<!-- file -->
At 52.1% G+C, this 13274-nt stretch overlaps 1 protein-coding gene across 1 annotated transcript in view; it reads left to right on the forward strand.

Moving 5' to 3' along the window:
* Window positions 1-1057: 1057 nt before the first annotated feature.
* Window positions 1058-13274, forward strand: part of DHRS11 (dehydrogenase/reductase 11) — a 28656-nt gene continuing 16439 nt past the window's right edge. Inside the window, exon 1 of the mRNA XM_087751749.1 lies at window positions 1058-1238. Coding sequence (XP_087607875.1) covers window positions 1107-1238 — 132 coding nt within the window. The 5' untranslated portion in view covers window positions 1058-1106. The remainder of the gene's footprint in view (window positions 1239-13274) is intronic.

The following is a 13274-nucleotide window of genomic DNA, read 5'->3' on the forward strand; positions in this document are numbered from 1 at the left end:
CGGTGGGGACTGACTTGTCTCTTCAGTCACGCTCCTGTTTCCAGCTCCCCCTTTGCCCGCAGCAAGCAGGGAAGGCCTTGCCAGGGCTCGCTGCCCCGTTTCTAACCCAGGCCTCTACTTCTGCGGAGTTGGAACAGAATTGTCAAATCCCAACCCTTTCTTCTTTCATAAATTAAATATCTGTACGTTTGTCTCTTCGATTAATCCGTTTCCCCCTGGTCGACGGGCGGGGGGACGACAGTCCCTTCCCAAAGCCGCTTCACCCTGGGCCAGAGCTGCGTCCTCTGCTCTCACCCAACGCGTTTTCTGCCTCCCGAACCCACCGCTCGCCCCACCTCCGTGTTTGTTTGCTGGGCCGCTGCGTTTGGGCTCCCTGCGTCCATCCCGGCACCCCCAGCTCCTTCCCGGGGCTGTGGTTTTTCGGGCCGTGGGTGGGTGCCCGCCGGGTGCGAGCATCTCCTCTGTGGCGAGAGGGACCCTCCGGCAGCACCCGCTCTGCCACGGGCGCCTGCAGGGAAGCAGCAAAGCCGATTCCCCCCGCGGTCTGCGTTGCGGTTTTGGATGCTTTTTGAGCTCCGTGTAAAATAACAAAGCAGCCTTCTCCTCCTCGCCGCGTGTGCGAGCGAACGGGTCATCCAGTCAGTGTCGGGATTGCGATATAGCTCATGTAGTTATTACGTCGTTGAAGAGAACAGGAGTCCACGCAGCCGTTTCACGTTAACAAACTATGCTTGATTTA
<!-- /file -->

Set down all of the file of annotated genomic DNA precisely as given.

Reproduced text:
At 52.1% G+C, this 13274-nt stretch overlaps 1 protein-coding gene across 1 annotated transcript in view; it reads left to right on the forward strand.

Moving 5' to 3' along the window:
* Window positions 1-1057: 1057 nt before the first annotated feature.
* Window positions 1058-13274, forward strand: part of DHRS11 (dehydrogenase/reductase 11) — a 28656-nt gene continuing 16439 nt past the window's right edge. Inside the window, exon 1 of the mRNA XM_087751749.1 lies at window positions 1058-1238. Coding sequence (XP_087607875.1) covers window positions 1107-1238 — 132 coding nt within the window. The 5' untranslated portion in view covers window positions 1058-1106. The remainder of the gene's footprint in view (window positions 1239-13274) is intronic.

The following is a 13274-nucleotide window of genomic DNA, read 5'->3' on the forward strand; positions in this document are numbered from 1 at the left end:
CGGTGGGGACTGACTTGTCTCTTCAGTCACGCTCCTGTTTCCAGCTCCCCCTTTGCCCGCAGCAAGCAGGGAAGGCCTTGCCAGGGCTCGCTGCCCCGTTTCTAACCCAGGCCTCTACTTCTGCGGAGTTGGAACAGAATTGTCAAATCCCAACCCTTTCTTCTTTCATAAATTAAATATCTGTACGTTTGTCTCTTCGATTAATCCGTTTCCCCCTGGTCGACGGGCGGGGGGACGACAGTCCCTTCCCAAAGCCGCTTCACCCTGGGCCAGAGCTGCGTCCTCTGCTCTCACCCAACGCGTTTTCTGCCTCCCGAACCCACCGCTCGCCCCACCTCCGTGTTTGTTTGCTGGGCCGCTGCGTTTGGGCTCCCTGCGTCCATCCCGGCACCCCCAGCTCCTTCCCGGGGCTGTGGTTTTTCGGGCCGTGGGTGGGTGCCCGCCGGGTGCGAGCATCTCCTCTGTGGCGAGAGGGACCCTCCGGCAGCACCCGCTCTGCCACGGGCGCCTGCAGGGAAGCAGCAAAGCCGATTCCCCCCGCGGTCTGCGTTGCGGTTTTGGATGCTTTTTGAGCTCCGTGTAAAATAACAAAGCAGCCTTCTCCTCCTCGCCGCGTGTGCGAGCGAACGGGTCATCCAGTCAGTGTCGGGATTGCGATATAGCTCATGTAGTTATTACGTCGTTGAAGAGAACAGGAGTCCACGCAGCCGTTTCACGTTAACAAACTATGCTTGATTTA